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TIME Photo Department

Many powerful photographs have been made in the aftermath of the devastating collapse of a garment factory on the outskirts of Dhaka, Bangladesh. But one photo, by Bangladeshi photographer Taslima Akhter, has emerged as the most heart wrenching, capturing an entire country’s grief in a single image.

Shahidul Alam, Bangladeshi photographer, writer and founder of Pathshala, the South Asian Institute of Photography, said of the photo: “This image, while deeply disturbing, is also hauntingly beautiful. An embrace in death, its tenderness rises above the rubble to touch us where we are most vulnerable. By making it personal, it refuses to let go. This is a photograph that will torment us in our dreams. Quietly it tells us. Never again.”

Akhter writes for LightBox about the photograph, which appears in this week’s TIME International alongside an essay by David Von Drehle.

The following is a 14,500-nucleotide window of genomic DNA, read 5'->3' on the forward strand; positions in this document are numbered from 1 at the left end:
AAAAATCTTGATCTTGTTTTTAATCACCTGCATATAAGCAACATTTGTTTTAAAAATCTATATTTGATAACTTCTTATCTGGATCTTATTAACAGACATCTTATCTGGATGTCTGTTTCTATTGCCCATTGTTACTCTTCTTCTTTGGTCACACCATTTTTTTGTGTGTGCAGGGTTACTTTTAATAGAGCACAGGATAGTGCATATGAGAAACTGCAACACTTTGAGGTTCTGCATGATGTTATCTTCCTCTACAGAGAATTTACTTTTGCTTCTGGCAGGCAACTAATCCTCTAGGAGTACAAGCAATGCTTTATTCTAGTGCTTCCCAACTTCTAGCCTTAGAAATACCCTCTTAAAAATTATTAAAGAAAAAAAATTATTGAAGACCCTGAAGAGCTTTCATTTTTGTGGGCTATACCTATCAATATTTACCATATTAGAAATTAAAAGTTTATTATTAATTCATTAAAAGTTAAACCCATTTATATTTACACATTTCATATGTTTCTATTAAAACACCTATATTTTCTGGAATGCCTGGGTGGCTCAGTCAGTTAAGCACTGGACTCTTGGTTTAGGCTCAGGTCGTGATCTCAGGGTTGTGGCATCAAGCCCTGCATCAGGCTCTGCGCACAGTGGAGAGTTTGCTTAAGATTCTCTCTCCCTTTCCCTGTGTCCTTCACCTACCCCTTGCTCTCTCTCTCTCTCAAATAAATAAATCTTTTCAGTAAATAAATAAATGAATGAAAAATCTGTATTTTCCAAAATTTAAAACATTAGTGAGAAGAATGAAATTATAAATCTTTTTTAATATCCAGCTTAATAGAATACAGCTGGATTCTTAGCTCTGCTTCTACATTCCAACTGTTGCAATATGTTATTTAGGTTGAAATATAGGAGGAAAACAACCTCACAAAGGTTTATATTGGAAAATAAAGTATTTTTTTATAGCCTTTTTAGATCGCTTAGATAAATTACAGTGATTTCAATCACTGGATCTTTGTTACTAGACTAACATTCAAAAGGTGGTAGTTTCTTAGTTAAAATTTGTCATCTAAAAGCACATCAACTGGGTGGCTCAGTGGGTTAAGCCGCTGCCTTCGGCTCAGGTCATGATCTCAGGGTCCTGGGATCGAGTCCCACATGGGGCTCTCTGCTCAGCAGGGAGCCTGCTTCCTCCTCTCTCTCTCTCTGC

I have been asked many questions about the photograph of the couple embracing in the aftermath of the collapse. I have tried desperately, but have yet to find any clues about them. I don’t know who they are or what their relationship is with each other.

I spent the entire day the building collapsed on the scene, watching as injured garment workers were being rescued from the rubble. I remember the frightened eyes of relatives — I was exhausted both mentally and physically. Around 2 a.m., I found a couple embracing each other in the rubble. The lower parts of their bodies were buried under the concrete. The blood from the eyes of the man ran like a tear. When I saw the couple, I couldn’t believe it. I felt like I knew them — they felt very close to me. I looked at who they were in their last moments as they stood together and tried to save each other — to save their beloved lives.

Every time I look back to this photo, I feel uncomfortable — it haunts me. It’s as if they are saying to me, we are not a number — not only cheap labor and cheap lives. We are human beings like you. Our life is precious like yours, and our dreams are precious too.

They are witnesses in this cruel history of workers being killed. The death toll is now more than 750. What a harsh situation we are in, where human beings are treated only as numbers.